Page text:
The mat for texturing the concrete for use with the present invention is an artificial turf material manufactured by Monsanto, a company in St. Louis, Missouri. The product is marketed under the trademark AstroTurf and is designated by the product code "CH-4." FIGS. 2-4 illustrate the structure of this material.
A backing material 20 is comprised of a secondary substrate 22, a primary substrate 24, and a molded facing material 26. Secondary substrate 22 is a spun nylon fabric laminated to the back of the base. Primary substrate 24 is a mesh woven nylon scrim fabric imbedded into the back of the molded facing material. Molded facing material 26 is a molded polyethylene material. It comprises a lattic network of polyethylene strips 28, 30 which criss cross in a lattice-like fashion. A plurality of tufted clusters 32 are molded into facing material 26 in the spaces between strips 28, 30. Strips 28, 30 and tufted clusters 32 are fused together so as to be of unitary construction.
Each cluster 32 comprises a base 34 having an aperture 36 extending therethrough so as to permit moisture to pass through backing material 20. Extending upwardly in a circular array around base 34 are a plurality of blades 38. Blades 38 are approximately seven-eighths of an inch long, have a width of approximately one-sixteenth of an inch and have a thickness of approximately one thirty-second or one sixty-fourth of an inch. While these dimensions may be varied without detracting from the invention, it has been found that these dimensions of the blades work satisfactorily.
Each blade is bent intermediate its length so that it deviates from a straight line as it extends upwardly from base 34. This bent configuration of each blade 38 creates a non-uniform array of blades extending upwardly from tufted clusters 32. Consequently, the pile created by blades 38 does not have a uniform grain to it. This grain may be illustrated by placing a drinking glass on top of the surface and depressing it slightly. The various blades pressing against the bottom of the glass will fold in a plurality of directions with the pad of the present invention. If this test is applied to many carpet materials, it will be observed that most carpets will fold uniformly in one direction.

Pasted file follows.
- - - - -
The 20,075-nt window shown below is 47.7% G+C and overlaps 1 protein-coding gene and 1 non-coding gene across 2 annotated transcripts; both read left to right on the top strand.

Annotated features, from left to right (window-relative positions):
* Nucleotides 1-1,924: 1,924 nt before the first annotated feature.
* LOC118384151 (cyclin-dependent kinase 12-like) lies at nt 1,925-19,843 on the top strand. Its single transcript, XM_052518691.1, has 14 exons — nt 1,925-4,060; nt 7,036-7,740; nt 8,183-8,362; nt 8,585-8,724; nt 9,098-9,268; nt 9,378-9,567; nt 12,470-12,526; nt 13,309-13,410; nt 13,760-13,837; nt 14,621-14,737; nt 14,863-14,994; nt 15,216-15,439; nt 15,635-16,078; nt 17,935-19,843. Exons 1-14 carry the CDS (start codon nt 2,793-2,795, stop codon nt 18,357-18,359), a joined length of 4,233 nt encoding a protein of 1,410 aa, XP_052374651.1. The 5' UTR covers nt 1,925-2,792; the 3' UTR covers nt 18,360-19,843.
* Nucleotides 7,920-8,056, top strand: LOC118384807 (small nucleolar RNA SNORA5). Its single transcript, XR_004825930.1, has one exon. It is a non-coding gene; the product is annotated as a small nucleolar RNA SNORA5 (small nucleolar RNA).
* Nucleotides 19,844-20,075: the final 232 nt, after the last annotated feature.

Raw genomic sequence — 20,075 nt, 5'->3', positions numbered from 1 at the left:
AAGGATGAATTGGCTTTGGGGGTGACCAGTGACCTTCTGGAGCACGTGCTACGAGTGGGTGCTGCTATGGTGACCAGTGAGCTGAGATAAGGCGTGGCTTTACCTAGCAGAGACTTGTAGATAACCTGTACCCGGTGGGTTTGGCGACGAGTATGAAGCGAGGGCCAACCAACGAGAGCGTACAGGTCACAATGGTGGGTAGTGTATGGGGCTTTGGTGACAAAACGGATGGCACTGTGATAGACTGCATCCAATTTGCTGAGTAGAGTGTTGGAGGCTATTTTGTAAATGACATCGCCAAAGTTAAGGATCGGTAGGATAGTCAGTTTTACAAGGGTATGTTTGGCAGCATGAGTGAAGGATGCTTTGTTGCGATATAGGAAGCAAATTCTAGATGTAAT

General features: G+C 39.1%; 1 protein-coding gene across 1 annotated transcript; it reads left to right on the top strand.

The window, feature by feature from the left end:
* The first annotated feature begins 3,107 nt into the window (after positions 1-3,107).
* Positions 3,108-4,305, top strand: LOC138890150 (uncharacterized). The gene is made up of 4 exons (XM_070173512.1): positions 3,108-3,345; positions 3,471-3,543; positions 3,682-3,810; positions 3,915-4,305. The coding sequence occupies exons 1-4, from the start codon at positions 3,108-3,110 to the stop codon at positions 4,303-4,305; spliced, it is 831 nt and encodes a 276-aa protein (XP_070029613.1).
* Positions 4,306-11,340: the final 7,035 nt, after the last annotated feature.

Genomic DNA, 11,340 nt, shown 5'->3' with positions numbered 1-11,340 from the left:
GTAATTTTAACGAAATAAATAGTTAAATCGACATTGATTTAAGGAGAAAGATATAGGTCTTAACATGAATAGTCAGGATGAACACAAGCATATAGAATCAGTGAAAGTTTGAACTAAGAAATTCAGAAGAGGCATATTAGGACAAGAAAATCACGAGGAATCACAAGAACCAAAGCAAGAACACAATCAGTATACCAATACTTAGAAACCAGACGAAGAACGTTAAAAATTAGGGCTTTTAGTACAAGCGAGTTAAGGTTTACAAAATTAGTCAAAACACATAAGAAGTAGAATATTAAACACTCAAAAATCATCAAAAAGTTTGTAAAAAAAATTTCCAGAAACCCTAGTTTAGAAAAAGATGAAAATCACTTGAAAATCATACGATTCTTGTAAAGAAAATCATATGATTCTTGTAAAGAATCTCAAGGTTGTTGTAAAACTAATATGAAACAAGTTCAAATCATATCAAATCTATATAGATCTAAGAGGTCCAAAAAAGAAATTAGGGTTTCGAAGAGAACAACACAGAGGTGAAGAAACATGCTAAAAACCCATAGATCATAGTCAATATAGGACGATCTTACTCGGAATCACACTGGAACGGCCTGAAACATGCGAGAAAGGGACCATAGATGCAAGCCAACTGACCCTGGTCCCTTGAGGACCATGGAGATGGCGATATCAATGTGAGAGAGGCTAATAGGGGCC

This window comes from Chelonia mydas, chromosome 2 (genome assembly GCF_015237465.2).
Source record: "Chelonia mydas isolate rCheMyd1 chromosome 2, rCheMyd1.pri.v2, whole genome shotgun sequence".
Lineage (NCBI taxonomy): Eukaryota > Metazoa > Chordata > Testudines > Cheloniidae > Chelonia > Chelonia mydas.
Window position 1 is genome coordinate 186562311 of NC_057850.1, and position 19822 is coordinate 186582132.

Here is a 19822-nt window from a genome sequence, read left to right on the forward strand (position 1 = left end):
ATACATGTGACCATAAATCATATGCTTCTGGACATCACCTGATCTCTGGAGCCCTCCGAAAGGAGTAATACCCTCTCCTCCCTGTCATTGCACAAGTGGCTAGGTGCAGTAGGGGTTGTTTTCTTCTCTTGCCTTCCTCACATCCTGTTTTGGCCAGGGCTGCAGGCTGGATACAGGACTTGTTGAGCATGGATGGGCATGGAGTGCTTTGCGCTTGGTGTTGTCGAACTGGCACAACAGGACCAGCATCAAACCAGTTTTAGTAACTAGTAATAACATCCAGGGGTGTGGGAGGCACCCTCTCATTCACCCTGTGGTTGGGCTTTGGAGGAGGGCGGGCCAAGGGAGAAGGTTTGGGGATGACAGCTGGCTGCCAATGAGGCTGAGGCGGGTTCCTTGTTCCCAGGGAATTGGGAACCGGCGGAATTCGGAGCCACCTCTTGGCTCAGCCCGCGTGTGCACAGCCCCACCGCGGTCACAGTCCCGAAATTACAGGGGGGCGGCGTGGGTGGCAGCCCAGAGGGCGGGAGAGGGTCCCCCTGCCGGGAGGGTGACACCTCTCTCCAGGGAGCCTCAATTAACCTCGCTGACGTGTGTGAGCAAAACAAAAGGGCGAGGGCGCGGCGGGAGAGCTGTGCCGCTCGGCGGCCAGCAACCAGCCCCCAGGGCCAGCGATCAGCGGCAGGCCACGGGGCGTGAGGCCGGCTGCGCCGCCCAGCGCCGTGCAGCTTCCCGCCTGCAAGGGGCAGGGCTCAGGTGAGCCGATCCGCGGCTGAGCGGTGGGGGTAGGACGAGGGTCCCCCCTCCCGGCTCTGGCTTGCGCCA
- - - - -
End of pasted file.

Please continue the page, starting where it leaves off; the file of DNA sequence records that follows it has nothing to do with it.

This irregular grain in the blades of pad 14 is believed to contribute to the proper texturing of the concrete inasmuch as the blades wiggle in a plurality of directions as they are being dragged across the surface of the concrete. While each tufted cluster 32 includes eight blades, the number of blades to each cluster and the respective distances between the clusters may be varied without detracting from the invention.
When the pad of the present invention is utilized, it requires little or no cleaning. It does not fish tail and it does not make undesirable grooves in the concrete. The individual blades wiggle to irregular patterns and there is no need for placing weight on the pad as it is being dragged across the concrete. The blades do not tear out the aggregate, but merely create a texture in the top of the surface which is believed to be very durable.